Our friends at Perception Kayaks offer a few helpful hints will make your kayak fishing outing easier and safer.
Always follow the same safety procedures as you would on any padding outing, including wearing a properly fitted PFD, staying updated on weather forecasts, bringing the proper safety gear (including a whistle, first aid kit and cell phone in a waterproof carrier), and wearing clothing appropriate for the conditions. As a kayak fisherperson, also pay attention to hooks, fish teeth, tree branches and other potential hazards. If you should capsize (hint: practice it sometime), flip your boat back over, kick with your legs and pull yourself back on board on your stomach, grabbing the far rail and you swing your legs around into a sitting position.
Outfitting and Accessories
A variety of accessories exist to make your kayak fishing experience more enjoyable; your budget is the only limit. Many kayaks come with tankwells, dry storage hatchesand rod holders to secure your rod when paddling and in vent of a capsize. Holders — including flush-mounted tubes that hold the entire rod (some include a rod leash); and secure-mounted holders which clasp your rod in place — can also be mounted easily. Paddle leashes can also attach to the shaft to further secure your paddle (i.e. when your attention is on your rod). Many boats also have paddle tie-downs for this purpose.
Tackle boxes and crates can house additional gear. Many anglers also equip their kayaks with sonar fish finders (popular brands include Garmin, Lowrance, RayMarine, HawkEye and Humminbird). To keep your kayak in place when you find that hot spot, use a small (2-3 lb.) anchor with line. Claw anchors work great for sandy bottoms, while folding anchors are versatile and more portable.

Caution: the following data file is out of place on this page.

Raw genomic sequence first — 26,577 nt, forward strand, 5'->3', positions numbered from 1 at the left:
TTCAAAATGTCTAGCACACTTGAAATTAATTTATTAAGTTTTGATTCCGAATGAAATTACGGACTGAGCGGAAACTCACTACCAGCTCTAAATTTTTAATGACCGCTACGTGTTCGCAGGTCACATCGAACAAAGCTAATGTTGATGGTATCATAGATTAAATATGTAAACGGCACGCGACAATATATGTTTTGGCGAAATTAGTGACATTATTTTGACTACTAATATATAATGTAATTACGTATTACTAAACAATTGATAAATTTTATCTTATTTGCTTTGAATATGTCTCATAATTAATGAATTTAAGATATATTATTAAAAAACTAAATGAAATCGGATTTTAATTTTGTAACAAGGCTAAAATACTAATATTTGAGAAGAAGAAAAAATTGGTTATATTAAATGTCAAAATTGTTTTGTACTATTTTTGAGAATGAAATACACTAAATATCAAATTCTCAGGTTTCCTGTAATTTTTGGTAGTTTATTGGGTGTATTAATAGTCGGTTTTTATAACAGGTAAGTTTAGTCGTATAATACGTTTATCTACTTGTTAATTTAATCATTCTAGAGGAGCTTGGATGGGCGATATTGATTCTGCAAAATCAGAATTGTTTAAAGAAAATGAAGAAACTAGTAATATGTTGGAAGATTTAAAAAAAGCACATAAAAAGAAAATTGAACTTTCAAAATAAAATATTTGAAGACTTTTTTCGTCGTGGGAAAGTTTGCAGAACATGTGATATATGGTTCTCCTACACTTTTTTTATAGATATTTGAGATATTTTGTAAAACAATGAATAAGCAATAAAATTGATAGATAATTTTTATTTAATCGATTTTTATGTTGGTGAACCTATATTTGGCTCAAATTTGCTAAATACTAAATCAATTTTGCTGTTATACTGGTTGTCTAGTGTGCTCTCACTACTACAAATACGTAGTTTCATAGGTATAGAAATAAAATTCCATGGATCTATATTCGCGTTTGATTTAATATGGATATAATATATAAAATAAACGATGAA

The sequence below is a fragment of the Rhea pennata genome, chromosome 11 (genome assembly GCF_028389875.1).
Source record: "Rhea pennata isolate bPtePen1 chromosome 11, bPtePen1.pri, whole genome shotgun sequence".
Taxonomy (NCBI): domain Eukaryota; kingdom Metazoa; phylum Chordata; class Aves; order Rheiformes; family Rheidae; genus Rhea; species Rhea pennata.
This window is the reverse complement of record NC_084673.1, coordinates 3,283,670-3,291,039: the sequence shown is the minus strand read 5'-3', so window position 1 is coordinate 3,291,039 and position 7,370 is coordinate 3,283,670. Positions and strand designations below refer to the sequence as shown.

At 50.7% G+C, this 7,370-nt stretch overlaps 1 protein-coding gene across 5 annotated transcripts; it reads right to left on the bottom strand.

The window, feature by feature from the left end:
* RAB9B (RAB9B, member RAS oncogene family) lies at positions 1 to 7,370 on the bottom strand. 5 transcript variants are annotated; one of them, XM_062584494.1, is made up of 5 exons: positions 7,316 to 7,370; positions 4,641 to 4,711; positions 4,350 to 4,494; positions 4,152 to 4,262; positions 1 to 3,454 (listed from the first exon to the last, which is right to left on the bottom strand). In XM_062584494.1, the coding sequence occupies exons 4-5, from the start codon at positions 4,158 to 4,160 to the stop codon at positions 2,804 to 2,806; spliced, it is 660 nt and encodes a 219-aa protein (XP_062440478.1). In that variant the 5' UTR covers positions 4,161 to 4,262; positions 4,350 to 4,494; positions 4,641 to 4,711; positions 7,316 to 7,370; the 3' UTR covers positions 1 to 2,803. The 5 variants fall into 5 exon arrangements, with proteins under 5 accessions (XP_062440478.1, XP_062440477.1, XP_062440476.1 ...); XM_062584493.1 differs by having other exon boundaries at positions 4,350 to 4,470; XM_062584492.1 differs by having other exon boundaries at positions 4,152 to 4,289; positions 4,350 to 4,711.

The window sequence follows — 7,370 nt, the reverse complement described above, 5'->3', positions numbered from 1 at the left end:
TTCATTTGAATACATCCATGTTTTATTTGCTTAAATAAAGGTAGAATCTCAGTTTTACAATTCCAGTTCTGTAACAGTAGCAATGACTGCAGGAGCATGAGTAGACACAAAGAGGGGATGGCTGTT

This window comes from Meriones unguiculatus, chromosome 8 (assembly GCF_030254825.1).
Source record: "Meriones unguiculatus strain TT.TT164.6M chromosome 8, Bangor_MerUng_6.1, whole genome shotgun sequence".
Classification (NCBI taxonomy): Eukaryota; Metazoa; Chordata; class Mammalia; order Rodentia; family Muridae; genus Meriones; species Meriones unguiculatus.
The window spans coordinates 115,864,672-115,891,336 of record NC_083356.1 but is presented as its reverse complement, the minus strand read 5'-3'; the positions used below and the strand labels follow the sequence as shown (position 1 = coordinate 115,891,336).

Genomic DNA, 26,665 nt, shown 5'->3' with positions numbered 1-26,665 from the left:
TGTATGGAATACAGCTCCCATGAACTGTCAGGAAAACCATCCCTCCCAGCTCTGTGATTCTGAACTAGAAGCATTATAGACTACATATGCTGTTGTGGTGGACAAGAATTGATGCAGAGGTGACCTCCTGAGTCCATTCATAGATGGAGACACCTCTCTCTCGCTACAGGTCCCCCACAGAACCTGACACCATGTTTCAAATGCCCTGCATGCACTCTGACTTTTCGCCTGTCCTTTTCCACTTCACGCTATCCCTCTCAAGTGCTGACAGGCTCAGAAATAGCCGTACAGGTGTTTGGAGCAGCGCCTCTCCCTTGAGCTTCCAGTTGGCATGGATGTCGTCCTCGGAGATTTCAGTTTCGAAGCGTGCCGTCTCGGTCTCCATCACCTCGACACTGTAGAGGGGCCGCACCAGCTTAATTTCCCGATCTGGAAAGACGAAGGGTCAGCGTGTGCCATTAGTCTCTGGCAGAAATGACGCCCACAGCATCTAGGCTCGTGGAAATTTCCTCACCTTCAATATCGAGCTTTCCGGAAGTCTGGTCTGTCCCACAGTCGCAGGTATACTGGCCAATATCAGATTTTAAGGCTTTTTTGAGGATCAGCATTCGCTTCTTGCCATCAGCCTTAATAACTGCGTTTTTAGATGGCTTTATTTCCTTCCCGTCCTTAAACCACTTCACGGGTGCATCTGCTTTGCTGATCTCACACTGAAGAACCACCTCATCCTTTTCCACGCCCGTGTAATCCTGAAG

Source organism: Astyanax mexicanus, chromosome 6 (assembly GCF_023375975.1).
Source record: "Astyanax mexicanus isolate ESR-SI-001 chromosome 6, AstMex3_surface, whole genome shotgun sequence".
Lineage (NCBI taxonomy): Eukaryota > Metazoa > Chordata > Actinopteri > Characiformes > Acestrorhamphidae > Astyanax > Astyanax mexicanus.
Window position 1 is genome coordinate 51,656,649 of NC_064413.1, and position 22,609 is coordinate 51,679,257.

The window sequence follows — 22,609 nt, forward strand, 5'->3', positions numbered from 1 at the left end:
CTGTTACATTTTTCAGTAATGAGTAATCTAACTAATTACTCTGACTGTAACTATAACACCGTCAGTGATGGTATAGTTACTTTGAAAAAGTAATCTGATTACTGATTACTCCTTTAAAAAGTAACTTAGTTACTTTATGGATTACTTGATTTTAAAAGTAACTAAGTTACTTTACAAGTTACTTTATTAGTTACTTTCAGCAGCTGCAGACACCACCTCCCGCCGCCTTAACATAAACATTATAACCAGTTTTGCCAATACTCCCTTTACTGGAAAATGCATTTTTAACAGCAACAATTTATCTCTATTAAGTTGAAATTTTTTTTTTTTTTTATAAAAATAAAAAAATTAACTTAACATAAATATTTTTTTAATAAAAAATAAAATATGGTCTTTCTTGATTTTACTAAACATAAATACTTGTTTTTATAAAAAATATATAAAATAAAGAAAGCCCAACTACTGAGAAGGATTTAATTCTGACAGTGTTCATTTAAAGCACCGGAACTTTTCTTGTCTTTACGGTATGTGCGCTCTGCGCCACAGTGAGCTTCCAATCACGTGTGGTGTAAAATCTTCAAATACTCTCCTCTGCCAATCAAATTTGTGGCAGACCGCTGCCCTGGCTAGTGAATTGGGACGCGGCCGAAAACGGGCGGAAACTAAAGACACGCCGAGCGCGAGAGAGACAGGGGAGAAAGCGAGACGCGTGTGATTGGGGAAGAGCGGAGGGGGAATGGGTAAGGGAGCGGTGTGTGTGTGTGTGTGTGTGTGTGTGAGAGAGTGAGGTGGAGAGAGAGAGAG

Whether the fishing is good or bad, anglers are known for staying out longer than they expected. Plan accordingly, bringing the right apparel for the conditions as well as water, food and sunscreen. Always tell someone where you’re going and when you’ll be back. Load the heaviest gear toward the boat’s center for balance and handling, and make sure all your gear is secure and tied-down before heading out. If loading from a dock, place your paddle behind you and across the boat and dock and grab the shaft for stability as you get in.
Casting and Catching
Fish scare easily. Be stealthy and quiet as you approach; avoid splashy paddle strokes or banging the kayak. Hint: pick up a pair of polarized glasses for better visibility. If your kayak is stable enough, stand up to cast for better reach, keeping your stance wide. If sitting, keep your body weight centered; also try sitting sideways with your legs in the water to stay cool and provide balance.
If you get a fish on the line, double-check that your paddle is secure and raise your rod tip over your head to keep the line tight. When landing, get it close to the boat before netting. When removing the hook (hint: use forceps), handle the fish with care if releasing, and wet your hands beforehand to protect their skin.
For more information, visit: https://www.perceptionkayaks.com/us/experience/team-perception-blog/311/post/kayak-fishing-101